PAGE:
The fact that any ample complex is homogeneous follows from Lemma 9 below. We state it in a slightly more general form so that it also implies the uniqueness of Rado complexes. \(\square \)

Lemma 9

Let X and \(X'\) be two ample complexes and let \(L\subset X\) and \(L'\subset X'\) be two induced finite subcomplexes. Then any isomorphism \(f: L\rightarrow L'\) can be extended to an isomorphism \(F: X\rightarrow X'\).

Proof

We shall construct chains of subsets of the sets of vertexes \(U_0\subset U_1\subset \dots \subset V(X)\) and \(U'_0\subset U'_1\subset \dots \subset V(X')\) such that \(\cup U_n=V(X)\), \(\cup U'_n=V(X')\), \(X_{U_0}=L\), \(X_{U'_0}=L'\), and \(|U_{n+1}-U_n|=1\), \(|U'_{n+1}-U'_n|=1\). We shall also construct isomorphisms \(f_n: X_{U_n} \rightarrow X_{U'_n}\) satisfying \(f_0=f\) and \(f_{n+1}|X_{U_n} =f_n\). The whole collection \(\{f_n\}\) will then define a required isomorphism \(F: X\rightarrow X'\) with \(F|L=f\).

To constructs these objects we shall use the well known back-and-forth procedure. Enumerate vertexes \(V(X)-V(L) =\{v_1, v_2, \dots \}\) and \(V(X')-V(L') =\{v'_1, v'_2, \dots \}\) and start by setting \(U_0=V(L)\), \(U'_0=L'\) and \(f_0=f\). We act by induction and describe \(U_n\), \(U'_n\) and \(f_n\) assuming that the objects \(U_i\), \(U'_i\) and \(f_i:U_i\rightarrow U'_i\) have been already defined for all \(i<n\).

The procedure will depend on the parity of n. For n odd we find the smallest j with \(v_j\notin U_{n-1}\) and set \(U_n=U_{n-1}\cup \{v_j\}\). Applying Lemma 7 to the simplicial complexes \(L=X_{U_n}\), \(L'=X_{U_{n-1}}\) and the isomorphism \(f_{n-1}: X_{U_{n-1}}\rightarrow X'_{U'_{n-1}}\) we obtain a subset \(U'_n\subset V(X')\) containing \(U'_{n-1}\) and an isomorphism \(f_n: X_{U_n}\rightarrow X'_{U'_n}\) extending \(f_{n-1}.\)

For n even we proceed in the reverse direction. We find the smallest j with \(v'_j\notin U'_{n-1}\) and set \(U'_n=U'_{n-1}\cup \{v'_j\}\). Next we applying Lemma 7 to the simplicial complexes \(L=X'_{U'_n}\), \(L'=X'_{U'_{n-1}}\) and the isomorphism \(f_{n-1}^{-1}: X'_{U'_{n-1}}\rightarrow X_{U_{n-1}}\). We obtain a subset \(U_n\subset V(X)\) containing \(U_{n-1}\) and an isomorphism \(f_n^{-1}: X'_{U'_n}\rightarrow X_{U_n}\) extending \(f_{n-1}^{-1}.\) \(\square \)

Corollary 10

Any two Rado complexes are isomorphic.

Proof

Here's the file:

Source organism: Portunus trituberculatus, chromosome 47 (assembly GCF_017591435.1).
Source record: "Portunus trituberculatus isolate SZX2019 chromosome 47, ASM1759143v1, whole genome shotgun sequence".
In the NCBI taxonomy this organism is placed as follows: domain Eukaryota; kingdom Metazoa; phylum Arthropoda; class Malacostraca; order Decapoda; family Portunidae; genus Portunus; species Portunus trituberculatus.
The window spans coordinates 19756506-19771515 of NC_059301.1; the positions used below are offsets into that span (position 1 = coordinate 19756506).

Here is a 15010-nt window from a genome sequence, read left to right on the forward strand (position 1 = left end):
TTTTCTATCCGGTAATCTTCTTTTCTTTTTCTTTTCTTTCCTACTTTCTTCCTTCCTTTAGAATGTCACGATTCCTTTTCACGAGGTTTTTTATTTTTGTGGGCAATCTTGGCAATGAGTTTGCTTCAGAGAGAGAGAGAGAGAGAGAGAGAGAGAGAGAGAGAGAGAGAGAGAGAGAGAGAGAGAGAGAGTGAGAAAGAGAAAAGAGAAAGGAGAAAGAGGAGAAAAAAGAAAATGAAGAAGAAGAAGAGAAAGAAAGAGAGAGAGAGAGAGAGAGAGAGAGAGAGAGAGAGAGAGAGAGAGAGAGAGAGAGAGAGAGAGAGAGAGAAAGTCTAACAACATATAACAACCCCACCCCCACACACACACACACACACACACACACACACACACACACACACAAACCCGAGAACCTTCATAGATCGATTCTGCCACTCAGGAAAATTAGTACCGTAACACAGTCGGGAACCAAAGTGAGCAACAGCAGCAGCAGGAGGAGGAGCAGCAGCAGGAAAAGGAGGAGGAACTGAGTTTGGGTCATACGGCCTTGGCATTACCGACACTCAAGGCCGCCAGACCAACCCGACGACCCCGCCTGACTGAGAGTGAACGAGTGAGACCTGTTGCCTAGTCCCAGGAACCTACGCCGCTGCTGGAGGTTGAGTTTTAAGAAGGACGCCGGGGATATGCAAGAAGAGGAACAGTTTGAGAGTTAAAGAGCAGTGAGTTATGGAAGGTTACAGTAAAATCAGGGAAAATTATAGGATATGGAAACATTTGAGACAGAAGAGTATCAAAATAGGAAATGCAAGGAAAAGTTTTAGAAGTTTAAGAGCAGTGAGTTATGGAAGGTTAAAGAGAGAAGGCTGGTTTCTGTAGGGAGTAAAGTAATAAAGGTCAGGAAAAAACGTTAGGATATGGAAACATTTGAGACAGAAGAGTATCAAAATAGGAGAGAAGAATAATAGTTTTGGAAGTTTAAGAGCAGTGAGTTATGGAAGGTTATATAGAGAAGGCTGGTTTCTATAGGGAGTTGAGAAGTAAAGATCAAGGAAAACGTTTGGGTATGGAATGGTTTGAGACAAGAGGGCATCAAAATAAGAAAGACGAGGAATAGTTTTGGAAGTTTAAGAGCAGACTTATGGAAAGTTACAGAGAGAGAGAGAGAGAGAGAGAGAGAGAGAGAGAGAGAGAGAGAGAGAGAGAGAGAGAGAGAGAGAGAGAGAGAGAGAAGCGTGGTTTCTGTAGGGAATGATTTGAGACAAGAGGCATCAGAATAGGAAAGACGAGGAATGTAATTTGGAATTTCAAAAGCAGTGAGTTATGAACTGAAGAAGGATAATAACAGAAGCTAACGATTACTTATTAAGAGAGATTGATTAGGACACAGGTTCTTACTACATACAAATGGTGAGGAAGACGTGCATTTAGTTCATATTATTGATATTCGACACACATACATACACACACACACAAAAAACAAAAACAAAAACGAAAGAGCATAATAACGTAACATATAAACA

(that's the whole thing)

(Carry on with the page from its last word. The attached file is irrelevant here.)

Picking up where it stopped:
This follows from Theorem 8 with subsequent applying Lemma 9 with \(L=L'=\emptyset \). \(\square \)

Remark 11

In Definition 1 we defined universality with respect to arbitrary countable simplicial subcomplexes. A potentially more restrictive definition dealing only with finite subcomplexes together with homogeneity is in fact equivalent to Definition 1; this follows from the arguments used in the proof of Theorem 8.

Deterministic constructions of Rado complexes

An inductive construction

One may construct a Rado simplicial complex X inductively as the union of a chain of finite induced simplicial subcomplexes

$$\begin{aligned} X_0\subset X_1\subset X_2\subset \cdots , \quad \cup _{n\ge 0}X_n \, =\, X. \end{aligned}$$

Here \(X_0\) is a single point and each complex \(X_{n+1}\) is obtained from \(X_n\) by first adding a finite set of vertexes v(A), labeled by subcomplexes \(A\subset X_n\) (including the case when \(A=\emptyset \)); secondly, we construct the cone \(v(A) *A\) with apex v(A) and base A, and thirdly we attach each such cone \(v(A)*A\) to \(X_n\) along the base \(A\subset X_n\). Thus,

$$\begin{aligned} X_{n+1} = X_n \, \cup \, \bigcup _{A} (v(A)*A). \end{aligned}$$
(3)

To show that the complex \(X=\cup _{n\ge 0} X_n\) is ample, i.e. a Rado complex, we refer to Remark 5 and observe that any subcomplex \(A\subset X_n\) the vertex \(v=v(A)\in V(X_{n+1})\) satisfies \(\mathrm{{Lk}}_X(v)\cap X_n =A.\)

An explicit construction

Here we shall give an explicit construction of a Rado complex X. To describe it we shall use the sequence \(\{p_1, p_2, \dots , \}\) of all primes in increasing order, where \(p_1=2\), \(p_2=3\), etc.

The set of vertexes V(X) is the set of all positive integers \({{\mathbb {N}}}\). Each simplex of X is uniquely represented by an increasing sequence \(a_0<a_1< \dots <a_k\) with certain properties. Subsequences of \(a_0<a_1< \dots <a_k\) are obtained by erasing one or more elements in the sequence.

Definition 12

(1) A sequence \(a_0<a_1\) is a 1-dimensional simplex of X if and only if \(p_{a_0}\)-th binary digit of \(a_1\) is 1. (2) We shall say that an increasing sequence of positive integers \(0<a_0<a_1< \dots < a_k\) represents a simplex of X if all its proper subsequences are in X and additionally the \(p_{a_0}p_{a_1} \dots p_{a_{k-1}}\)-th binary digit of \(a_k\) is 1.

Proposition 13

The obtained simplicial complex X is Rado.

Proof

With any increasing sequence \(\sigma \) of positive integers \(0<a_0<a_1< \dots < a_k\) we associate the product

$$\begin{aligned} N_\sigma = p_{a_0}p_{a_1}\dots p_{a_k}, \end{aligned}$$

which is an integer without multiple prime factors. Note that for two such increasing sequences \(\sigma \) and \(\sigma '\) one has \(N_\sigma =N_{\sigma '}\) if and only if \(\sigma \) is identical to \(\sigma '\).

Given a finite subset \(U\subset V(X)\) and a simplicial subcomplex \(A\subset X_U\), consider the vertex

$$\begin{aligned} v = \sum _{\sigma \in F(A)} 2^{N_\sigma } + 2^{K_U}\, \in \, V(X) \end{aligned}$$
(4)

where

$$\begin{aligned} K_U = 1 + \prod _{w\in U} p_w. \end{aligned}$$

The binary expansion of v has ones exactly on positions \(N_\sigma \) where \(\sigma \in F(A)\) and it has zeros on all other positions except an additional 1 at position \(K_U\). Note that \(K_U>N_\sigma \) for any simplex \(\sigma \subset X_U\). In particular, we see that vertex v defined by (4) satisfies \(v> w\) for any \(w\in U\).